Thursday, April 26, 2012

I Hate The War

After "The VA hearing"  this morning, a number of e-mails came in asking why the topic wasn't included in the "Iraq snapshot"?  I didn't feel like revisiting it.  It made more sense to pick it up on Friday (which is what we usually do) because Elaine doesn't post on Thursday and beats herself up if she forgets on Friday to grab the links for the writing done at other sites.  So we generally skip Thursday and do it Friday. Check the archives.  And that's the reason for it.

But in all honesty, I just wasn't in the mood to deal again with the New York Times' nonsense.

They knew nothing about Wednesday's hearing so they padded it with attacks on Republicans.  Democrats and Republicans on the Senate and House Veterans Affairs Committees are trying very hard to all work together to try to take on the very big issues that veterans are facing.  Paul Ryan (House Rep) doesn't serve on the House Veterans Affairs Committee.  I have no idea why the paper felt the need to haul him in other than they didn't know a damn thing about the hearing but knew other editorial boards were weighing in and felt they better toss out something as well.

The hearing was about important issues.  There was no need to tack anything onto it.

The VA was at fault and that is: The VA was at fault again.

And the paper wanted to turn it into a partisan issue.

If there's a partisan issue there, it's not about the Republicans.  Barack appointed the VA Secretary.  Barack is supposed to oversee the VA.  Maybe less golfing and more elbow grease would mean a new scandal wasn't popping up every other week?

Now I didn't make the hearing about that when I covered it.  I tried to be very fair and very non-partisan.

But the Times, which didn't make any efforts to cover these issues decided they could again just play shout-out while focusing on partisanship.

There's really no room for that on the Senate Veterans Affairs Committee.  Daniel Akaka chaired it forever and a day and he didn't have the patience for that sort of bickering.  Everyone serving more than two years on the Committee today was exposed to Akaka's beliefs and practices of putting the issues first and working together.  Senators Patty Murray and Richard Burr  (Murray is the Committee Chair, Burr is the Ranking Member) work to set a professional and friendly tone for all the members on the Committee.

So I felt that not only were the issues disrespected by the catty little editorial the paper did, but I also felt that the work that the Committee has repeatedly done was disrespected as well.

There are hearings we attend where it's going to get nasty and you know it because those Committees have that reputation. 

The Senate Veterans Affairs Committee has a sterling reputation when it comes to working together (and when compared to other Committees).  And they repeatedly put aside differences to try to address the needs of veterans.  But some half-assed editorial can't do that?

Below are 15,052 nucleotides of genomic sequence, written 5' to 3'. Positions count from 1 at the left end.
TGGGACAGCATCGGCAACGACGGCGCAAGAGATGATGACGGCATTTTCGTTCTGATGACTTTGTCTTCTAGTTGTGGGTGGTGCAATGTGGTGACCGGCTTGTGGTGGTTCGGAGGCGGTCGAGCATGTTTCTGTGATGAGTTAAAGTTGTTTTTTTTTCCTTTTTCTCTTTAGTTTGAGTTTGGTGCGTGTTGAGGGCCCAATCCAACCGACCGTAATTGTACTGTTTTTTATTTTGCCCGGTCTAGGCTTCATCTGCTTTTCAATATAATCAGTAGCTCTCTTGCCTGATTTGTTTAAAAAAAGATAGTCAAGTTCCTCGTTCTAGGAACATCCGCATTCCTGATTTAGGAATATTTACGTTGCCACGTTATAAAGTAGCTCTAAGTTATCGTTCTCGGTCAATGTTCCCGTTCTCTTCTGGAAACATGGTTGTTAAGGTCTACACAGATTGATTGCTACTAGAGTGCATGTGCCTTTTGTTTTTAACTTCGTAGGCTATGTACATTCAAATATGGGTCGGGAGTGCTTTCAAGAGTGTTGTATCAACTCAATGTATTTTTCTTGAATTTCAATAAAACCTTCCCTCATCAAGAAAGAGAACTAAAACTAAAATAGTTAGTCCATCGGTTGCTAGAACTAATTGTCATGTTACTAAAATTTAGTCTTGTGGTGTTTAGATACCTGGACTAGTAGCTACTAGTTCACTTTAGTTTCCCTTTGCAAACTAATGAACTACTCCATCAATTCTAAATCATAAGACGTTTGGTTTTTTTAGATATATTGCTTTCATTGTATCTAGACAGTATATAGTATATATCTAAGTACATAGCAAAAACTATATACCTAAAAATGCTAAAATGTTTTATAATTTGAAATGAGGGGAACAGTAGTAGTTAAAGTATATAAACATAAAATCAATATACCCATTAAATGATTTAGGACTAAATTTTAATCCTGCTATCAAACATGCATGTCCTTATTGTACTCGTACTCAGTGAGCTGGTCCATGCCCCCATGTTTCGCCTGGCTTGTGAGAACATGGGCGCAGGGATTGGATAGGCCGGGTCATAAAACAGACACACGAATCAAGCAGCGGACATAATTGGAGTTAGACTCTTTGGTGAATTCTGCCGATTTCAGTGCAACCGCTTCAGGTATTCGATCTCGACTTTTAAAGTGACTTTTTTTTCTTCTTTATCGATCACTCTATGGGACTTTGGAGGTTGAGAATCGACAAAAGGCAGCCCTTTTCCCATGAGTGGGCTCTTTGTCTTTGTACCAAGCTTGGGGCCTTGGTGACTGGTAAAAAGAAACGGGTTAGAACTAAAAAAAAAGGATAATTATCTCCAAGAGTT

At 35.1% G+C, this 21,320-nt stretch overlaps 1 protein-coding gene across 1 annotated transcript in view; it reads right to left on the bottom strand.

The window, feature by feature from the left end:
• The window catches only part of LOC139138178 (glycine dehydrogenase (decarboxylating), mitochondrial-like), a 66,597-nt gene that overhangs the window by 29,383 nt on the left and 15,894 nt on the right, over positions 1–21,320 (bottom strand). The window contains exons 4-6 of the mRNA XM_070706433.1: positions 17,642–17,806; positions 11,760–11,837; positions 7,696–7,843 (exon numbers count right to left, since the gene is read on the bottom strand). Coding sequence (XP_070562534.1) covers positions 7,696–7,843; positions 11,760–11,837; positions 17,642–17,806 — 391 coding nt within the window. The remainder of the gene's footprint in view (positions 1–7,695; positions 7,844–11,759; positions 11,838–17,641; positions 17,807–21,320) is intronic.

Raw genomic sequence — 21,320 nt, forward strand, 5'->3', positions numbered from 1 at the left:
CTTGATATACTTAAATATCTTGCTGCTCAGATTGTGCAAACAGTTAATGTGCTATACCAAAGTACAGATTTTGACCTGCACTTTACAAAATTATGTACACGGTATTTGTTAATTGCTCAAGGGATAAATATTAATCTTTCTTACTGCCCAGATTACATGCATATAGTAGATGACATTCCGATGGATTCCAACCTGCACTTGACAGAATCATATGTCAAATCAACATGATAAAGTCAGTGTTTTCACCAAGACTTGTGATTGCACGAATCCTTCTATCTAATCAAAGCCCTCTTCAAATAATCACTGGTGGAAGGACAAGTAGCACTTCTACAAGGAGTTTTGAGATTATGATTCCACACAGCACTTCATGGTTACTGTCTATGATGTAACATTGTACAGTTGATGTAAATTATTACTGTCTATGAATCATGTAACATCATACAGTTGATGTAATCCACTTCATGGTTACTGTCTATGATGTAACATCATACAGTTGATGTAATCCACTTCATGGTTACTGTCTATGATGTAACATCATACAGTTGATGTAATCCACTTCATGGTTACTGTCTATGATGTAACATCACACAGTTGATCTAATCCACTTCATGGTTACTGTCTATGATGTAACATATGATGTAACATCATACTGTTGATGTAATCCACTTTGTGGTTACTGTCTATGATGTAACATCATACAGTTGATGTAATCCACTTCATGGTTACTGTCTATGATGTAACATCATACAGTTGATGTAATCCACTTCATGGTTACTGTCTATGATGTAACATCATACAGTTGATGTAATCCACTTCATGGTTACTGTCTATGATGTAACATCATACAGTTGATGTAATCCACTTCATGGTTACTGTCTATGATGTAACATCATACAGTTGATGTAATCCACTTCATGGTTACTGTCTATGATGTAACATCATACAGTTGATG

And we keep hearing that the country is so split -- it's all the rage on local NPR programs this week across the country in fact, I've heard three different programs on this topic alone -- and how the country needs to come together.

If you feel that there's a problem -- I don't think the country's in any worse dialogue shape than usual -- don't blame the people, turn to nonsense like that New York Times editorial that shoved veterans and their issues aside, gave them scant attention, so that the editorial board could wage their war on Republicans.

They've got a whole paper to do that.  They've got two pages for op-ed six days a week and a whole section on Sunday. 

The VA needs to be held accountable but despite the fact that they were caught lying about wait times for veterans -- and as Senator Scott Brown noted, these are life and death issues, as Chair Patty Murray noted, when a veteran in need of treatment for PTSD, for example, asks for help, he or she shouldn't have to wait -- the paper was more interested in turning it into "Look at the House budget proposal."

Actually, that gives them too much credit.  The paper never takes serious looks at the budget.  It reduces it to what it hopes are pithy one liners.  It's shameful and disgusting and I just wasn't in the mood to make the snapshot about that.  Tomorrow, hopefully, we'll be able to finish the topic and do so without even noting the immature editorial.

It's over, I'm done writing songs about love
There's a war going on
So I'm holding my gun with a strap and a glove
And I'm writing a song about war
And it goes
Na na na na na na na
I hate the war
Na na na na na na na
I hate the war
Na na na na na na na
I hate the war
Oh oh oh oh
-- "I Hate The War" (written by Greg Goldberg, on The Ballet's Mattachine!)

Last week, ICCC's number of US troops killed in Iraq since the start of the illegal war was 4488. Tonight it's [PDF format warning] 4488.

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